Bursitis Of The Foot Pain In Heel

posted on 26 Aug 2015 07:58 by jocelynbartmess
Overview

Retrocalcaneal Bursitis is an inflammation of the protective sack between the heel bone and the Achilles tendon. It is the inflamed bursa that produces the redness and swelling associated with Haglund's deformity.

Causes

Posterior heel pain can come from one of several causes. When a physician is talking about posterior heel pain, he or she is referring to pain behind the heel, not below it. Pain underneath the heel, on the bottom of the foot, has several causes including Tarsal Tunnel Syndrome. Plantar Fasciitis. Heel Spurs.

Symptoms

Symptoms of Achilles bursitis are often mistaken for Achilles tendinitis because of the location of the pain at the back of the heel. When you suffer from Achilles bursitis you will experience some or all of the following symptoms which are most noticeable when you begin activity after resting. High heels can add pressure on the retrocalcaneal bursa, subcutaneous calcaneal bursa, and Achilles tendon.

Diagnosis

Your doctor will take a history to find out if you have the symptoms of retrocalcaneal bursitis. By examining your ankle, he or she can generally tell the location of the pain. The physician will look for tenderness and redness in the back of the heel. The pain may be worse when the doctor bends the ankle upward (dorsiflex), as this may tighten the achilles tendon over the inflamed bursa. Alternatively, the pain may be worse with toe rise, as this puts stress on the attachment of the achilles tendon to the heel bone. Imaging studies such as X-ray and MRI are not usually necessary at first. If initial treatment fails to improve the symptoms, these studies may be obtained. MRI may show inflammation.

Non Surgical Treatment

Many times, Achilles tendon bursitis can be treated with home care. However, if self-care remedies do not work, your doctor may need to administer additional treatments. Home care. The most important thing you can do to help your healing is to refrain from activities that could further aggravate the bursitis. Typical home-care treatments for Achilles tendon bursitis include Anti-inflammatory medication. Take over-the-counter pain medication, like aspirin or ibuprofen, to reduce pain and swelling. Heel wedges. An over-the-counter or custom heel wedge can be placed in your shoe to minimize stress in the Achilles tendon. Ice. Apply ice or other cold therapy to your sore heel several times a day. Rest. Limit your activity on the injured leg, avoid putting pressure on it whenever possible. Also, elevate your leg during non-use to help reduce the swelling. The above remedies may be used on their own or in combination with others on the list. Physician-administered treatments. If the above self-care remedies are not effective, you should visit your doctor for additional treatment. Possible Achilles tendon bursitis treatments your doctor may administer include immobilization. If the bursitis is combined with Achilles tendonitis, your doctor may place a temporary cast on the ankle to prevent movement and allow it to heal. Physical therapy. Exercises may be used to improve the ankle's strength and flexibility. Steroids. Injection of steroids into the retrocalcaneal bursa (not the Achilles tendon) may be necessary. Surgery. In very rare circumstances, surgery may be needed to remove the retrocalcaneal bursa, however, this is typically a last resort.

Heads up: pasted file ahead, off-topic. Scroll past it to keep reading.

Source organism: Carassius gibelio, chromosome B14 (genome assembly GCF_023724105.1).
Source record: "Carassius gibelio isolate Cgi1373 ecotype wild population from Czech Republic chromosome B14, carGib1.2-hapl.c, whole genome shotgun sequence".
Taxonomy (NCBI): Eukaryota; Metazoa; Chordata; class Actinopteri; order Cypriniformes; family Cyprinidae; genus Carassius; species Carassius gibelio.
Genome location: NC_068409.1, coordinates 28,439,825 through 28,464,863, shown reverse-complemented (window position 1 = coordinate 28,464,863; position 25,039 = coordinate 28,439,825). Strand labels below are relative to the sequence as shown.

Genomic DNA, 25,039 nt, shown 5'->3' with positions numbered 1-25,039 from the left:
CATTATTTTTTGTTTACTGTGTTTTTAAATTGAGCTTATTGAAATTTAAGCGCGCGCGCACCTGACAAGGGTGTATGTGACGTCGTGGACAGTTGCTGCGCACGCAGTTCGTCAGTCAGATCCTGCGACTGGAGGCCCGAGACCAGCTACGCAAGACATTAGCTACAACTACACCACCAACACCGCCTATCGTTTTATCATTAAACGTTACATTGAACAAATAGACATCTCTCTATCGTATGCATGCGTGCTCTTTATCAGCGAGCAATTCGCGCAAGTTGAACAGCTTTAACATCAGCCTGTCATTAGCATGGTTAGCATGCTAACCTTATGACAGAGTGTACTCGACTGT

Surgical Treatment

Surgery. Though rare, particularly challenging cases of retrocalcaneal bursitis might warrant a bursectomy, in which the troublesome bursa is removed from the back of the ankle. Surgery can be effective, but operating on this boney area can cause complications, such as trouble with skin healing at the incision site. In addition to removing the bursa, a doctor may use the surgery to treat another condition associated with the retrocalcaneal bursitis. For example, a surgeon may remove a sliver of bone from the back of the heel to alter foot mechanics and reduce future friction. Any bone spurs located where the Achilles attaches to the heel may also be removed. Regardless of the conservative treatment that is provided, it is important to wait until all pain and swelling around the back of the heel is gone before resuming activities. This may take several weeks. Once symptoms are gone, a patient may make a gradual return to his or her activity level before their bursitis symptoms began. Returning to activities that cause friction or stress on the bursa before it is healed will likely cause bursitis symptoms to flare up again.

Prevention

Continue to wear your orthotics for work and exercise to provide stability and restore foot function. Select suitable shoes for work and physical activity that provide stability for the heel. Regular stretching of the calf muscle can prevent heel bursitis. Do not suddenly increase activity amount without appropriate conditioning.

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